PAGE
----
So why study history? Unlike physics or economics, history is not a means for making accurate predictions. We study history not to know the future but to widen our horizons, to understand that our present situation is neither natural nor inevitable and that we consequently have many more possibilities before us than we can imagine.
Our own Mr. Rakesh Jhunjhunwala, arguably the best investor in India, says this on horizons:
Only when you reach a horizon, you can see that there are so many more horizons.
Now let’s look at the horizon of investing with the lens of the inverted peepal tree.
Ah! Now you realize that it’s an investing blog.
There were three parts of the inverted peepal tree in this order:
- The roots (the top)
- The trunk (The middle)
- The branches and the leaves (the bottom)
If you look at investing now.
The branches and the leaves are what we always see and discuss.
And what do we see and discuss?
The trunk is the path we walk on to achieve those returns.
- Value Investing
- SIP investing
- Momentum investing
- Swing trading
- Quants Strategies
We rarely go to the root.
The root of any type of investing or investor has to be nothing but this:
Knowing who you are and being at peace with it.
Probably this is the reason why the Inverted Peepal tree is there.
Your root takes you to the sky and not to the ground.
You need to liberate yourself and not cage yourself in investing.
And it’s not just investing, it is the same in the case of life as well.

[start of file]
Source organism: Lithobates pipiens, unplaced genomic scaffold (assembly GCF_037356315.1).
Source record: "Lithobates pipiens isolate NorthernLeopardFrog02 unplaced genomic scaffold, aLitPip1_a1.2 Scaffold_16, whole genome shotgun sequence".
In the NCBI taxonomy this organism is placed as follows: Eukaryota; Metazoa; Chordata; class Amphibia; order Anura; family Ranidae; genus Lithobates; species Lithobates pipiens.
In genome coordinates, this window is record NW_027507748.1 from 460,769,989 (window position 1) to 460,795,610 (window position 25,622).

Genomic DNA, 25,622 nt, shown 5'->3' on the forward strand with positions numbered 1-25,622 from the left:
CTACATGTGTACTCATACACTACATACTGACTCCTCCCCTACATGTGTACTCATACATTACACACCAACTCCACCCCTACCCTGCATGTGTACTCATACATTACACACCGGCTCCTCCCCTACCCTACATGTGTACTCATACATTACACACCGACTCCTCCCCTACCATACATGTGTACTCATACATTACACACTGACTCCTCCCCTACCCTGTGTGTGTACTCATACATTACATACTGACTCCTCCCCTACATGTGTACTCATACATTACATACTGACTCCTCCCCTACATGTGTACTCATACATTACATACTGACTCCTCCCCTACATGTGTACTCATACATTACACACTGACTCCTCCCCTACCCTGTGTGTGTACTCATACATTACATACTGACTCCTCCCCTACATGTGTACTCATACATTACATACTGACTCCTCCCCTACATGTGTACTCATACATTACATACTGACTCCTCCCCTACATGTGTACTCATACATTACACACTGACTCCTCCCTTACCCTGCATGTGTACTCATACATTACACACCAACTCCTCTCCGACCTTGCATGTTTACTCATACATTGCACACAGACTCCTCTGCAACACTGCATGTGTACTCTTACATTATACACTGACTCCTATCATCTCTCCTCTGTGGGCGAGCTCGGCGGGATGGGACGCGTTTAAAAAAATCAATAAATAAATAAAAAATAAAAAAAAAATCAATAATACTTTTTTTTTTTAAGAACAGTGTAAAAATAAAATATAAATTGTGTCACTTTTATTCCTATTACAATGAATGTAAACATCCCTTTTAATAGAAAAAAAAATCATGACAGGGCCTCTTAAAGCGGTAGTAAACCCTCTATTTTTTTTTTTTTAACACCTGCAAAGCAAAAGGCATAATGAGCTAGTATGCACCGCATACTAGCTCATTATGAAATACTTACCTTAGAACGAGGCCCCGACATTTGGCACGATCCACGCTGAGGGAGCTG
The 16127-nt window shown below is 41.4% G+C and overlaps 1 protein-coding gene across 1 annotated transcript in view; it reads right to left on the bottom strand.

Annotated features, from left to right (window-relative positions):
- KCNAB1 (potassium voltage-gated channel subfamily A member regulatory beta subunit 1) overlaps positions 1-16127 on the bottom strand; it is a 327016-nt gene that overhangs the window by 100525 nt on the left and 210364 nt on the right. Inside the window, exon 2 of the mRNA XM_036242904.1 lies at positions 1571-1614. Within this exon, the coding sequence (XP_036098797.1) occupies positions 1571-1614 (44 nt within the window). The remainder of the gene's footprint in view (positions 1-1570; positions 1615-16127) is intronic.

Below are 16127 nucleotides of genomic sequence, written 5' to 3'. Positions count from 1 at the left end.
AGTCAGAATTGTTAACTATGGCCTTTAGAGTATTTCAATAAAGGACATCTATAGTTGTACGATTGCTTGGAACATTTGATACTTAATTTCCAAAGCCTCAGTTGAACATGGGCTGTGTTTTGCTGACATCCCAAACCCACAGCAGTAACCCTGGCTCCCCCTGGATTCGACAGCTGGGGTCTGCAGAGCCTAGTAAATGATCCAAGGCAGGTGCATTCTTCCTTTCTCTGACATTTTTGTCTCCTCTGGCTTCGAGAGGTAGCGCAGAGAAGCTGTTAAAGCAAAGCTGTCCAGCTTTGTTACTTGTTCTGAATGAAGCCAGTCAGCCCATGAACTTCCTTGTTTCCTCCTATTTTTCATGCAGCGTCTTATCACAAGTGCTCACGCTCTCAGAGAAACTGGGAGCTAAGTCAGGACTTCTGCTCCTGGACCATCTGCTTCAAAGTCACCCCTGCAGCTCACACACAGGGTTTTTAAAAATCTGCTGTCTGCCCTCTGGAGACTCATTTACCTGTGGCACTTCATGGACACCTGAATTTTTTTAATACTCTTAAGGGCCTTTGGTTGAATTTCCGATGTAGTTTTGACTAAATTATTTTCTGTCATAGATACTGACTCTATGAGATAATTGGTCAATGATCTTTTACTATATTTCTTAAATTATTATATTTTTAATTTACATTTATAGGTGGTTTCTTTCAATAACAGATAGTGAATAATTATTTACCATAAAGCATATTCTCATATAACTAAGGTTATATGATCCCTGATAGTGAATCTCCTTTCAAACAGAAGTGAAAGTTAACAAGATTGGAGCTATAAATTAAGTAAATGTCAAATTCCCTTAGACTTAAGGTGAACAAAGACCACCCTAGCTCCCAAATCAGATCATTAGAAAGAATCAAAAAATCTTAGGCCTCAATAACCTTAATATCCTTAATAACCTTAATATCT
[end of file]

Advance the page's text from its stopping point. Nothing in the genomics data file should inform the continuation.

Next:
Broaden your horizon and rise up the ladder of the Inverted Peepal Tree in life and in investing.
Morgan Housel writes in his masterpiece, Play Your Own Game:
Someone asked how my investment views have changed. I said I’m less judgemental about how other people invest than I used to be. At least half the people doing things with money you disagree with are playing a different game than you.
Do you know why he says that?
I believe he says that because knowingly or unknowingly he has climbed the inverted peepal tree of investing and is probably at the top.
He is not bothered about the leaves and the branches (how much returns are earned).
Neither does he think much about the trunk (how the returns are earned).
His only prerogative is playing his own game.
As that is what helps him liberate himself and reach the topmost level of the Inverted Peepal Tree. The roots.
Now I know why they say:
Stay true to your roots.
Roots in life and investing do not ask you to fall down and search for them beneath the ground.
The real roots are inverted and ask you to rise up and liberate yourself.